Chapter

Management of Patients with First Seizure and Early Epilepsy

Zachary Grinspan and Shlomo Shinnar

in Oxford Textbook of Epilepsy and Epileptic Seizures

Published on behalf of Oxford University Press

Published in print December 2012 | ISBN: 9780199659043
Published online December 2012 | e-ISBN: 9780191751363 | DOI: http://dx.doi.org/10.1093/med/9780199659043.003.0022

Series: Oxford Textbook of

Management of Patients with First Seizure and Early Epilepsy

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This chapter reviews the approach to the management of the patient with a single seizure or with early epilepsy. After a single unprovoked seizure, factors predicting recurrence include remote symptomatic etiology, abnormal EEG, or seizure while asleep. The data from randomized trials demonstrate that while treatment reduces recurrence risk, it does not alter long term prognosis. Furthermore, the group that presents with one seizure has a particularly favorable prognosis. Therefore, in the vast majority of cases, treatment with antiepileptic drugs is not necessary after a single seizure. For patients with two or more unprovoked seizures, treatment with antiepileptic drugs is usually initiated. Most patients with early epilepsy will respond to any of several appropriate drugs at modest doses. Therefore drug selection focuses on favorable adverse event profile rather than on mechanism. This profile needs to be individualized to the patient’s age, gender, and any comorbid diagnosis. The treatment decisions, choice of medication, topics for counselling, and prognosis for remission also require an understanding of each patient’s seizure types, epilepsy syndrome, and access to care. The majority of patients with early epilepsy will attain seizure remission.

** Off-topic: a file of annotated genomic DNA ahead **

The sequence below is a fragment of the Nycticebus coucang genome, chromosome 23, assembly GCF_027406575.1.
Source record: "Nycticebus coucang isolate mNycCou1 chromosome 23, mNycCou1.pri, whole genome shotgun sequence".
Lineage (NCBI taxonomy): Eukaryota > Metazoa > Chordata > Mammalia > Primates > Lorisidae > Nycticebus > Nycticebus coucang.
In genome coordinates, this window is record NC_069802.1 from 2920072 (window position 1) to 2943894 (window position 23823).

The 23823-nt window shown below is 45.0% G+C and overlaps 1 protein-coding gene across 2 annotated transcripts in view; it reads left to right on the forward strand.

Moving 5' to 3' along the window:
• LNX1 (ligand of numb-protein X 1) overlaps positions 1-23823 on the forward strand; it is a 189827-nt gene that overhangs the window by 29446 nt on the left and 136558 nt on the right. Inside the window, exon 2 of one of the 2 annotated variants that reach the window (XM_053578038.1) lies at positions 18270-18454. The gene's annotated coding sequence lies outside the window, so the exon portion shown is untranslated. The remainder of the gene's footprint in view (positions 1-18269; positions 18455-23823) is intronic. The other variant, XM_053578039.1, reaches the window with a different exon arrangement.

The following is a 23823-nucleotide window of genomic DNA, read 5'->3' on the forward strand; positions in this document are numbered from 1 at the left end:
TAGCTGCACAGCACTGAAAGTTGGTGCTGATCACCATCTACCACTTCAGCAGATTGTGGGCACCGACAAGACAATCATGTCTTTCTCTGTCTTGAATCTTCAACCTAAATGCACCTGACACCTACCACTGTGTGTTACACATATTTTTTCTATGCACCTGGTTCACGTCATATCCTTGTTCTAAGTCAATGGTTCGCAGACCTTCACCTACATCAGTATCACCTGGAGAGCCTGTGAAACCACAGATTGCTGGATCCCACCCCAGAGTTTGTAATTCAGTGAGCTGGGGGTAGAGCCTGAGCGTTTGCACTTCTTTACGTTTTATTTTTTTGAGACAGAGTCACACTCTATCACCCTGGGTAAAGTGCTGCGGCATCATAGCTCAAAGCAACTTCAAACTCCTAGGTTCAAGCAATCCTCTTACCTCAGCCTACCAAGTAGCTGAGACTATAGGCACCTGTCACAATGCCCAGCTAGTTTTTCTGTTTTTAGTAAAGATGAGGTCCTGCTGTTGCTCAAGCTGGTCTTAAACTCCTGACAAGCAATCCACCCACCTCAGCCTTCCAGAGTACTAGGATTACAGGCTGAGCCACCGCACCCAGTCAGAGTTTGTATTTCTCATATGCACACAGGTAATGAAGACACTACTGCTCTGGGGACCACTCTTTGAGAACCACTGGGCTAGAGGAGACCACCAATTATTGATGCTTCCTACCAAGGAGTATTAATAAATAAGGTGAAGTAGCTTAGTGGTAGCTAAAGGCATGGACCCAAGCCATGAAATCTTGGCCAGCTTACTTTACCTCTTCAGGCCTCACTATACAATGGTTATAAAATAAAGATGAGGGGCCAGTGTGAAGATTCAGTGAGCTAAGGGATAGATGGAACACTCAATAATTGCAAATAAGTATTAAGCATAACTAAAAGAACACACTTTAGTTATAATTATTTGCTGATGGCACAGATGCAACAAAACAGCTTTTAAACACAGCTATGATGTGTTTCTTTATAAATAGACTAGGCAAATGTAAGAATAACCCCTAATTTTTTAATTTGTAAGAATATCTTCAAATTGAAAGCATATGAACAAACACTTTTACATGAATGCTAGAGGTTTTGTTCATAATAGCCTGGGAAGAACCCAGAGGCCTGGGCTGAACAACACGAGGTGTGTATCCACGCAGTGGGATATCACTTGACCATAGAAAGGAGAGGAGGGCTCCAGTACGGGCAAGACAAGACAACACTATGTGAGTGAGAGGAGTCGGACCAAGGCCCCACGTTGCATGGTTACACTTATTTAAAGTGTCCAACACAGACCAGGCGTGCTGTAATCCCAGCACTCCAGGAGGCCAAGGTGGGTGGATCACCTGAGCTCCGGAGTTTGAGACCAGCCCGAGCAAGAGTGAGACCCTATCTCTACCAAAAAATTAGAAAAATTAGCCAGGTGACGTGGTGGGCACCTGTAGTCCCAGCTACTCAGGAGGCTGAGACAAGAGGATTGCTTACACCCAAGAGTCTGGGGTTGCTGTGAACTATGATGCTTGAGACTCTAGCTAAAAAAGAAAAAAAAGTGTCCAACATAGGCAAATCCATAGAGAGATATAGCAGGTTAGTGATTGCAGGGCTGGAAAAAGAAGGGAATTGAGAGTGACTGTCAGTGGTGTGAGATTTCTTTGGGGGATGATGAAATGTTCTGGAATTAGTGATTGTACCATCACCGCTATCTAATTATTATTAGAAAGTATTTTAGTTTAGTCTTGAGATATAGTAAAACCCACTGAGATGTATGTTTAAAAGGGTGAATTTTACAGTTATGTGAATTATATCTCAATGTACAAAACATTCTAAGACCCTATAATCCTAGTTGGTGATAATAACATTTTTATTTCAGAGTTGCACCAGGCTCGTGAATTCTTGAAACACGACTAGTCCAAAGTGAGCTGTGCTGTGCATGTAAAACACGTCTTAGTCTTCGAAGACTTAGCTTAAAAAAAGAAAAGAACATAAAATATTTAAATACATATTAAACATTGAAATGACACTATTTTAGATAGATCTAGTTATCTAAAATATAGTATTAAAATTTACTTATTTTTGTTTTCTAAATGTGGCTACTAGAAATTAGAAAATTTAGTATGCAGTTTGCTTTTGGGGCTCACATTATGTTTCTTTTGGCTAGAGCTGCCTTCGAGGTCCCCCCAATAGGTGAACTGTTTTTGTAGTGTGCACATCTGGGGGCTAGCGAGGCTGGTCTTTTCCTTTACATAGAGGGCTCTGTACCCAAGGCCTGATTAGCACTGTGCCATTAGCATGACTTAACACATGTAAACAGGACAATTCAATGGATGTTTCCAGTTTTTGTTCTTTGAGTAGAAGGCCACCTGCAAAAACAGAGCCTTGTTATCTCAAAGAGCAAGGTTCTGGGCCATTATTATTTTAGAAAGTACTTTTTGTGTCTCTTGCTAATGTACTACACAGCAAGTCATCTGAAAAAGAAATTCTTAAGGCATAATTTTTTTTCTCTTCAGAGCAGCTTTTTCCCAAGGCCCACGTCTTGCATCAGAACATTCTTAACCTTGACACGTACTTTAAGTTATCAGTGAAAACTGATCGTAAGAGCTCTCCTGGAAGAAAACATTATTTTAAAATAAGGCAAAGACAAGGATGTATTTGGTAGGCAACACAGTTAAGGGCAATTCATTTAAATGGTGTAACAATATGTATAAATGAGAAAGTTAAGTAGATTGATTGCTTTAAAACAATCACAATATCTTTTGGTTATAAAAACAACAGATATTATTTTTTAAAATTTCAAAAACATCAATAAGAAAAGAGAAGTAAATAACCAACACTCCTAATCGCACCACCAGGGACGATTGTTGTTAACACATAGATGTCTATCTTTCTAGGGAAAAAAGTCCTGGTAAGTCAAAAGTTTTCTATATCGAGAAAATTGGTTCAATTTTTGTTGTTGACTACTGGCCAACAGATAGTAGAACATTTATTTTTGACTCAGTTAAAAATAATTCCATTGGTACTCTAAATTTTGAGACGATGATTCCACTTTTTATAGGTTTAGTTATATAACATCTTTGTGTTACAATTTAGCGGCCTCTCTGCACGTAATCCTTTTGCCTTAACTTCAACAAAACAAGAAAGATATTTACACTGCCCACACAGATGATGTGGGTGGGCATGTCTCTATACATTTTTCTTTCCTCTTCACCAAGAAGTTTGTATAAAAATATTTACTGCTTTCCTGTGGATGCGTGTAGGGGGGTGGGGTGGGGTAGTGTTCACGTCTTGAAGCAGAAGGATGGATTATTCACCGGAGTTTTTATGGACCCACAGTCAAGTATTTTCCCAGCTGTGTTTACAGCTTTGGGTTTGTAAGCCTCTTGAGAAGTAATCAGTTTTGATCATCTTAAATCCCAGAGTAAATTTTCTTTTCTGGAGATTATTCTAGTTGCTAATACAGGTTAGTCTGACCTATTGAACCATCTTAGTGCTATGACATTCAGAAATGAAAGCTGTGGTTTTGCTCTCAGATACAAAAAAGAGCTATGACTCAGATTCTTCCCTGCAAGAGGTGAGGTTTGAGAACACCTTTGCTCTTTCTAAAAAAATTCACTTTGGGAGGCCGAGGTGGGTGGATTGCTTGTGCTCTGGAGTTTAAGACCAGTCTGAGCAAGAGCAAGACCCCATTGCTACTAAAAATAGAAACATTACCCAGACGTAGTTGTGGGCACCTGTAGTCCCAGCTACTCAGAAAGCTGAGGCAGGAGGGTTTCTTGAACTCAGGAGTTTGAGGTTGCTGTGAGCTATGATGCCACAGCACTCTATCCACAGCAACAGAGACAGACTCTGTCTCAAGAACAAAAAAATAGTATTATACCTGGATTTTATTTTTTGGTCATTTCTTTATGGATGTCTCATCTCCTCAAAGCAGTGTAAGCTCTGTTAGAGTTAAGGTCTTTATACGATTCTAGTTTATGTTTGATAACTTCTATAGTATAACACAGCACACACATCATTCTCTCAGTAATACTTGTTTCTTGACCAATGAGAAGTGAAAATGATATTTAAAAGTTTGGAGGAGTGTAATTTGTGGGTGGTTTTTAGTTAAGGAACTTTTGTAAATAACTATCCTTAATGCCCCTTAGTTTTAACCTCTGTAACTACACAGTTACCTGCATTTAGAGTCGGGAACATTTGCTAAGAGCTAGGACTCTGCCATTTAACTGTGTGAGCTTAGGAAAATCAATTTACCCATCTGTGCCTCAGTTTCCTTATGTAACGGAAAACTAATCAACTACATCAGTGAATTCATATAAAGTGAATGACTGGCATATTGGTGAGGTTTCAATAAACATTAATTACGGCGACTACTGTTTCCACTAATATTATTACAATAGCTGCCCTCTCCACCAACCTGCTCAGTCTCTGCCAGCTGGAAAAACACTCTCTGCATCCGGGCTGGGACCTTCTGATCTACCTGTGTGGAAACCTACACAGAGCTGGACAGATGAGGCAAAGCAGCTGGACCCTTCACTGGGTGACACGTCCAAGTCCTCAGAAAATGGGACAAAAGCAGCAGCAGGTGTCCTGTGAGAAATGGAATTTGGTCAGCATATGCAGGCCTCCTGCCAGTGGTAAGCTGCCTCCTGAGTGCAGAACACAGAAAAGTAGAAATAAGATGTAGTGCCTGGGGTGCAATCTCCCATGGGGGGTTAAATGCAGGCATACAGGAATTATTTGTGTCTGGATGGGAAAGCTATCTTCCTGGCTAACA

Chapter.  7763 words. 

Subjects: Neurology

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